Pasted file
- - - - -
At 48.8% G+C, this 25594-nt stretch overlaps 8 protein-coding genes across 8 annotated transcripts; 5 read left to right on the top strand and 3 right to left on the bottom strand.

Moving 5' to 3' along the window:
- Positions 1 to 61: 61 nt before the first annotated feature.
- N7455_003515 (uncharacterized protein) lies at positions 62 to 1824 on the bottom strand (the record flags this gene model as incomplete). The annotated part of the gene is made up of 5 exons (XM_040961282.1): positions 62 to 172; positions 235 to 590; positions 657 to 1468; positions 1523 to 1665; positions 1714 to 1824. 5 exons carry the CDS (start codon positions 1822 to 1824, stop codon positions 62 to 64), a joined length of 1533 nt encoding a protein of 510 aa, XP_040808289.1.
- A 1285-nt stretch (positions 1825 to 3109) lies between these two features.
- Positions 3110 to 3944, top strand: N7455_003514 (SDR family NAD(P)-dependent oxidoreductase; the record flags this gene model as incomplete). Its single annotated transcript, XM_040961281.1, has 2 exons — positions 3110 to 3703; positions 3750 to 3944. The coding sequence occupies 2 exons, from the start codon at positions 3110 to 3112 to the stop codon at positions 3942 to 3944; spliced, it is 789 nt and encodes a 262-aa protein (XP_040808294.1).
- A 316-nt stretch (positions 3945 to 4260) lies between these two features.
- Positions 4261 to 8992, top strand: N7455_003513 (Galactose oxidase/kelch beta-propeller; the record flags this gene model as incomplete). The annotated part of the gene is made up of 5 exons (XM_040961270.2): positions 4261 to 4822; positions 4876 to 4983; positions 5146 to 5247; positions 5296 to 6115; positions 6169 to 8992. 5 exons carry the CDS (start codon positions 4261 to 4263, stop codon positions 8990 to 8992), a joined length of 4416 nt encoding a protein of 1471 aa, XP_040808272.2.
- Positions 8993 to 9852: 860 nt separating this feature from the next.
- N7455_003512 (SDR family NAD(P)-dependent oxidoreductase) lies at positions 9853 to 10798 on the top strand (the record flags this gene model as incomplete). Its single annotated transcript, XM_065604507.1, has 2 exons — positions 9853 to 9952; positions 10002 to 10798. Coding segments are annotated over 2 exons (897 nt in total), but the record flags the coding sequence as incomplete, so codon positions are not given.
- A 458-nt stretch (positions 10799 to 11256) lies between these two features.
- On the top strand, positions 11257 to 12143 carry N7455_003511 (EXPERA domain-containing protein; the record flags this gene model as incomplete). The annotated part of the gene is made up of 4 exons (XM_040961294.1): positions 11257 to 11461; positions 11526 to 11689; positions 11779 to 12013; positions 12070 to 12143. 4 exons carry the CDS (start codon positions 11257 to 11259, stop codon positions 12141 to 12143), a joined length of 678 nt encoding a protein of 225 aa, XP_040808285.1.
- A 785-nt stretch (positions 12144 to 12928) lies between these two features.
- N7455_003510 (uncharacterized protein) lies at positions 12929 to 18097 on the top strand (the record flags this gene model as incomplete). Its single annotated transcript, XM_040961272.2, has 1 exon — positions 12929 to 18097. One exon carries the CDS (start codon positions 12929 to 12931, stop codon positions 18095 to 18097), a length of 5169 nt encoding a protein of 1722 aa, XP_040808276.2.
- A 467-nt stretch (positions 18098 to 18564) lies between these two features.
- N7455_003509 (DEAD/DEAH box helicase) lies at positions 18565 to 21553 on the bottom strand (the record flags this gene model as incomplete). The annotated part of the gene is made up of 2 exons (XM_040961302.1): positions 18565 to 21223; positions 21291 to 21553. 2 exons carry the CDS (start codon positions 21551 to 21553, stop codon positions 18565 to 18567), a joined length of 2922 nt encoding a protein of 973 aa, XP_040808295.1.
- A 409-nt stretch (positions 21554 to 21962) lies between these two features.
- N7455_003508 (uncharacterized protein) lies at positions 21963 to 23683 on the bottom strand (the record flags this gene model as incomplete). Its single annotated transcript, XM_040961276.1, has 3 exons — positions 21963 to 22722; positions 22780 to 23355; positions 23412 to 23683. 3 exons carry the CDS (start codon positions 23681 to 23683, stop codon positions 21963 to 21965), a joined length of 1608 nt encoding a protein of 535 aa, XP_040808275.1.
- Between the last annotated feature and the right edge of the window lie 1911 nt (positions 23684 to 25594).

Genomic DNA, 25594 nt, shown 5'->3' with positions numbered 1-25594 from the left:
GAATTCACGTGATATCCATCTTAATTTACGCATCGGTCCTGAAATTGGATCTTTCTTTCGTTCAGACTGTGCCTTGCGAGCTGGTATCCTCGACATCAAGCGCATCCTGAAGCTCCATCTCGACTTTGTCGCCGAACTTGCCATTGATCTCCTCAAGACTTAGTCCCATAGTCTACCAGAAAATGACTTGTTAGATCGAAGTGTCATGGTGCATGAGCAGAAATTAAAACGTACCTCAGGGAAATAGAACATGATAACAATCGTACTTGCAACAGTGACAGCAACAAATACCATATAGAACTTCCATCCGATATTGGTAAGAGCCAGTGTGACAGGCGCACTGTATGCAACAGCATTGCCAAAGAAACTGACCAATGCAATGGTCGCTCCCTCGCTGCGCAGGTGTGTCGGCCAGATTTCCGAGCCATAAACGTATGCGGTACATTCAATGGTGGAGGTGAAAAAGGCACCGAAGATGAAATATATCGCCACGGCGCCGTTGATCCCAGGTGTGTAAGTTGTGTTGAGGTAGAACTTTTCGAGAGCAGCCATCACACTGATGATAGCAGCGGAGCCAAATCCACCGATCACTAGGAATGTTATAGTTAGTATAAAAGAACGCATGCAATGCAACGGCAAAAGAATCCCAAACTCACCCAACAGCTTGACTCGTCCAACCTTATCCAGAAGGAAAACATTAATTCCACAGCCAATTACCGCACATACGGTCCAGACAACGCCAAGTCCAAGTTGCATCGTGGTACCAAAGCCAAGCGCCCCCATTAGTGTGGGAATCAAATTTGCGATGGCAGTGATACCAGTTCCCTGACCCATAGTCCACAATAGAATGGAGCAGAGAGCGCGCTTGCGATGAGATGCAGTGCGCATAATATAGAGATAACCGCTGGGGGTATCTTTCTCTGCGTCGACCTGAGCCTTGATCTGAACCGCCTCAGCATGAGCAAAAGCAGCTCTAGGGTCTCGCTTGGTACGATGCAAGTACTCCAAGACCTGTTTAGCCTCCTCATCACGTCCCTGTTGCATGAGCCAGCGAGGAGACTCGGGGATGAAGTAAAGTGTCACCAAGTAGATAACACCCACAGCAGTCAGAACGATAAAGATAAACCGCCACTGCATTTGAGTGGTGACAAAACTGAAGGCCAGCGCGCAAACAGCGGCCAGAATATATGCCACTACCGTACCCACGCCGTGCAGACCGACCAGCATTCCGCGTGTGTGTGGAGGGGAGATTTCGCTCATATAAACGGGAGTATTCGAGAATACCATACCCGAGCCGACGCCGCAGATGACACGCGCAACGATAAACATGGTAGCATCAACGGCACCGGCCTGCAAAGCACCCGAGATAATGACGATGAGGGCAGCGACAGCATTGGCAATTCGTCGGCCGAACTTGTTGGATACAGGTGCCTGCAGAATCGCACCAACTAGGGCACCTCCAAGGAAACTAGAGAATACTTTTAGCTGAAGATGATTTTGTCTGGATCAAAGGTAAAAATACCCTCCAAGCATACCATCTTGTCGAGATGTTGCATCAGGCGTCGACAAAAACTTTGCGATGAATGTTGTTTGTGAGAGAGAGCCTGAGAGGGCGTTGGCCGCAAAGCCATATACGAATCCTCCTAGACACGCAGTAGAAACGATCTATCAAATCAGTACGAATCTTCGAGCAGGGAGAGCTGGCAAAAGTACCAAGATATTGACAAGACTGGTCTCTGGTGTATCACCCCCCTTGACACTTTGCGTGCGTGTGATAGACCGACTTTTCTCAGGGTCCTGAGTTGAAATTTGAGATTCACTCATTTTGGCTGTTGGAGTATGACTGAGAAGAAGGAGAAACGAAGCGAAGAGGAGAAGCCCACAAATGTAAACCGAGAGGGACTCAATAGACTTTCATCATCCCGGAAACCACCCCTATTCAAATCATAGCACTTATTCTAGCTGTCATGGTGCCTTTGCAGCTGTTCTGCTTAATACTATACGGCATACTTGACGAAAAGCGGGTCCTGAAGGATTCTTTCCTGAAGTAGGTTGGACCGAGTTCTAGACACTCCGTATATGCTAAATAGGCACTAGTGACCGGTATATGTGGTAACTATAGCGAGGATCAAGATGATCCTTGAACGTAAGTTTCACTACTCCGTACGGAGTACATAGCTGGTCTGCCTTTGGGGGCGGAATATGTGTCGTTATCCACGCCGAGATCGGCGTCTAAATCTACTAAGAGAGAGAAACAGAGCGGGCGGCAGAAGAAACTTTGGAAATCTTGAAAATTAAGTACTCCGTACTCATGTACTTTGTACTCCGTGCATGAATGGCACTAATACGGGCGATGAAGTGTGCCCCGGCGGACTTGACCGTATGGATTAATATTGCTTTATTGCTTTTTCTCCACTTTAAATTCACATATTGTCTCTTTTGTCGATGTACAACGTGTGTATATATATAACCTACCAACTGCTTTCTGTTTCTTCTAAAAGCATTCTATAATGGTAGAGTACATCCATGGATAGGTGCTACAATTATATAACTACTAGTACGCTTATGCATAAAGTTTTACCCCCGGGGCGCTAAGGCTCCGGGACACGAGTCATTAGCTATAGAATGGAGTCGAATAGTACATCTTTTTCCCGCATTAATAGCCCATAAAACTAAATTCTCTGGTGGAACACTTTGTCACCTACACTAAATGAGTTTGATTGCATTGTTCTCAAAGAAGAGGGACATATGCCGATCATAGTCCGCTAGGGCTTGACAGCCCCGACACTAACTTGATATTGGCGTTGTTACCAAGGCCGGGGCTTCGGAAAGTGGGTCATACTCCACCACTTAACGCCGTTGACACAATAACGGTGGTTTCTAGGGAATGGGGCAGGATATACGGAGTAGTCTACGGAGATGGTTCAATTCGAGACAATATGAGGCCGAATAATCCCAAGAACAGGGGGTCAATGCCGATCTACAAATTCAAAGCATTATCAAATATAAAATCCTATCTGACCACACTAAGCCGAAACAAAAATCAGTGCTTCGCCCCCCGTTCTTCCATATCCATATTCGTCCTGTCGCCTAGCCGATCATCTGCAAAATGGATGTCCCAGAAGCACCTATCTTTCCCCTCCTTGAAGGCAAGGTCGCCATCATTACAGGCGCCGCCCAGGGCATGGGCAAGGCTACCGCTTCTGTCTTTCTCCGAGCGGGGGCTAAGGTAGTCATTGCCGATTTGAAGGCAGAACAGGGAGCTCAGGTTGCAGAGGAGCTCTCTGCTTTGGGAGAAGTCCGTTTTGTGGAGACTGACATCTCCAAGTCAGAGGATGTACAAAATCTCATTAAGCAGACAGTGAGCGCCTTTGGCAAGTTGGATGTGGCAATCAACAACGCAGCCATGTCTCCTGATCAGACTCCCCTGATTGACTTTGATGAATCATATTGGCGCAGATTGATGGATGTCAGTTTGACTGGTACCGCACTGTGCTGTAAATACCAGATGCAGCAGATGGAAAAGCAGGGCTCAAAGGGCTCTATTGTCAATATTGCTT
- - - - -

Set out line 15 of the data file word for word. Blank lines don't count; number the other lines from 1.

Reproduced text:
- A 467-nt stretch (positions 18098 to 18564) lies between these two features.